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We use scripts to create static .htm files to show content on our site. Mainly in an effort to reduce database calls.

For example, a script that builds a file every 5 minutes that contains a list of our latest forum threads. It would be intensive to request this information from the database on every page load (as the list is in a site-wide sidebar), so we build a static file on the server that we request instead.

The issue is, the file has been found by Google Webmaster Tools, and it gets marked as either thin content or that it's missing H1 tags etc. So our solution was to add the file to our robots.txt file so Google Webmaster Tools would ignore it. However, now the file is coming up under 'blocked resources'.

What is best practice in this case?

Should the file remain blocked? Or do I unblock it, and have it as thin content?

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For this .htm file to be considered a "blocked resource" it must be linked to in the client-side HTML. Perhaps as the source of an iframe? Serving content in an iframe is generally bad for SEO and when Google comes to index this file it will naturally be seen as "thin content".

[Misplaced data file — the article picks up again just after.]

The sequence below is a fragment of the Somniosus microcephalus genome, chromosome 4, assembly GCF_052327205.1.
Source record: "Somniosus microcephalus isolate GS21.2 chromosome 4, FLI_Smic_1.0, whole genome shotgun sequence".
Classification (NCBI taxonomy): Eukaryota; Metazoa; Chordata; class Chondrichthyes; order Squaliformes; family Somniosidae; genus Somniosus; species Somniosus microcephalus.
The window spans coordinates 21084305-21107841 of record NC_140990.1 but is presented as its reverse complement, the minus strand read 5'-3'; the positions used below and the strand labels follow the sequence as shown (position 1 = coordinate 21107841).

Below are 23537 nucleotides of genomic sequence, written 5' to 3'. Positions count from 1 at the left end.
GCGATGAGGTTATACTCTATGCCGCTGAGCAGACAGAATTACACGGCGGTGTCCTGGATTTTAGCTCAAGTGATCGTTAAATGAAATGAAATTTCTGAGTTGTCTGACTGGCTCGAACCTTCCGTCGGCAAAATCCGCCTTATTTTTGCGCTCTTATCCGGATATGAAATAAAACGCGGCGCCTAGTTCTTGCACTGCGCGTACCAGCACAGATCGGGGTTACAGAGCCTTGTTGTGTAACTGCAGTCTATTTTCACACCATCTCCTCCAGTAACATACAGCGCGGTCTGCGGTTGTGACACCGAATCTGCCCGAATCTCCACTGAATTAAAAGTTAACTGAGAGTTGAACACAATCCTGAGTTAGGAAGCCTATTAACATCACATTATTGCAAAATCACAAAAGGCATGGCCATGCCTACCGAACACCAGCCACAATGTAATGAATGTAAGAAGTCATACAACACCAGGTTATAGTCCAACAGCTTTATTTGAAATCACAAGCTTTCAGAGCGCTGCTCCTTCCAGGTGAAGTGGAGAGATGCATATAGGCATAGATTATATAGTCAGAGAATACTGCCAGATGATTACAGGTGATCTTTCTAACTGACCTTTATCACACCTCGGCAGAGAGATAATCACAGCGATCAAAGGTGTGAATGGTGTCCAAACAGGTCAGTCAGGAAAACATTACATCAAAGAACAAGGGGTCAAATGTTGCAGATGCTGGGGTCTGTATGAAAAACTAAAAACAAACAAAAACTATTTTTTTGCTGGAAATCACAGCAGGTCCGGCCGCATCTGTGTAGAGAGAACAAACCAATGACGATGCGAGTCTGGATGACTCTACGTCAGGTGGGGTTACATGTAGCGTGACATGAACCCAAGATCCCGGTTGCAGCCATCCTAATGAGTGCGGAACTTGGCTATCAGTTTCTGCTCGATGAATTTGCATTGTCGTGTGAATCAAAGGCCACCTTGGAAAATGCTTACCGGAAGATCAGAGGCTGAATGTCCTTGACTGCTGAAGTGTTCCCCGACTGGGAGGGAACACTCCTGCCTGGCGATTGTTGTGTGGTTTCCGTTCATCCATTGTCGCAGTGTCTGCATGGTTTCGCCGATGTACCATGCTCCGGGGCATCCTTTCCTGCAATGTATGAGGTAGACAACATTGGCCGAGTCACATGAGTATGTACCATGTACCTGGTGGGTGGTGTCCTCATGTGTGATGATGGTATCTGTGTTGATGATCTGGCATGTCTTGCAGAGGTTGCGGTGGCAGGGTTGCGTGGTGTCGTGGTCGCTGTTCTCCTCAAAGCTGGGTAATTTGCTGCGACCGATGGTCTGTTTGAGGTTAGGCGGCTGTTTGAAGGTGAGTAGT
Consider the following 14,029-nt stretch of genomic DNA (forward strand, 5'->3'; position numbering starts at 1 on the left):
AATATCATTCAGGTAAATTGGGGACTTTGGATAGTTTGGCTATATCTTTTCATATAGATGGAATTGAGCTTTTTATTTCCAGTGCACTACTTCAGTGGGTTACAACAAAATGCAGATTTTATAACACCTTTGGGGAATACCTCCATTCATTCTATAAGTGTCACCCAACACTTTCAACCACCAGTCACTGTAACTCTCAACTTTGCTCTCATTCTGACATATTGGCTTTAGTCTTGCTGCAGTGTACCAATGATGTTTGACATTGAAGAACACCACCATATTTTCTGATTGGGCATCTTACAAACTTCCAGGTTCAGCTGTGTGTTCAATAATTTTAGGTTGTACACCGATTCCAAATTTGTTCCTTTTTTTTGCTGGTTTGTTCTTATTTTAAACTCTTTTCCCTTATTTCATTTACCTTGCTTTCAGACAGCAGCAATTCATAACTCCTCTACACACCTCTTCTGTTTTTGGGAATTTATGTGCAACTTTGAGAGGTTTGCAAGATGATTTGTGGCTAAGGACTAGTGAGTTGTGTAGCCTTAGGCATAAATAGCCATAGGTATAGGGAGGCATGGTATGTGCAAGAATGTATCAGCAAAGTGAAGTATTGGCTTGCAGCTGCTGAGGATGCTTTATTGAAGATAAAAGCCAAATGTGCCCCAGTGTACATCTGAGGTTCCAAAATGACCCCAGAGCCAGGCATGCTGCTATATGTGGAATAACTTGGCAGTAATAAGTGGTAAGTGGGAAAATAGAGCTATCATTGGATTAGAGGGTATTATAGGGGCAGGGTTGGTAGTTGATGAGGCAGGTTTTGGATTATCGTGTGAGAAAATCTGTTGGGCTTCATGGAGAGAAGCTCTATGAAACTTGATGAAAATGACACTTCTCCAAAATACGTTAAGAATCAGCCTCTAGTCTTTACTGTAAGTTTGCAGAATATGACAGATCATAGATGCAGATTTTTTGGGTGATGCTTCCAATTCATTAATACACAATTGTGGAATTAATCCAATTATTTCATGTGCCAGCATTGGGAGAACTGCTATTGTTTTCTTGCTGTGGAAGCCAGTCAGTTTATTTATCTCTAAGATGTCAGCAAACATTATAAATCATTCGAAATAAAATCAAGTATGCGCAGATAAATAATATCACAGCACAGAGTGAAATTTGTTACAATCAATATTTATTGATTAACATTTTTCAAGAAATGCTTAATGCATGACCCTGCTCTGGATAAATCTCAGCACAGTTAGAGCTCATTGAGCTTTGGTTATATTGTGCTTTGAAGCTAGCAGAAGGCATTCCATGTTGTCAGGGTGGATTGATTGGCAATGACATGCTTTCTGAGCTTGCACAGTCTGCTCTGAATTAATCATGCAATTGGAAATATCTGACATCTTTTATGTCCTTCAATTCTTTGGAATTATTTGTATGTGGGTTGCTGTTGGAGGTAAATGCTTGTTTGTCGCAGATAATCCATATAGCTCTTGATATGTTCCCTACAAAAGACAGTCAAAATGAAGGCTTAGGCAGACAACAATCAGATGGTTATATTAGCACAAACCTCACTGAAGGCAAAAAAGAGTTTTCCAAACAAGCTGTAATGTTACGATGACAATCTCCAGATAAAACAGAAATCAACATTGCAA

This HTML snippet needs to be cached server-side and included server-side when the page is delivered to the client. Then, as far as the user-agent is concerned, there is no separate .htm file. If it's linked server-side then it can be stored in a location outside of the public HTML folders.

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What I would do is place the file in a password protected directory (or a directory not visible for the users and Google) and use the file just when is needed for the include.

See this article for how to use .htaccess to password protect a directory.

  • This is a potential method, however the issue would still remain that Google will find the script where we are requesting the file and then return a 403 access denied when trying to follow the request directly. – user55478 Sep 2 '15 at 3:12
  • If Google complained about "blocked resources" with the robots.txt method, then this would also be considered a "blocked resource" - so it doesn't solve the problem. – MrWhite Dec 30 '15 at 15:15

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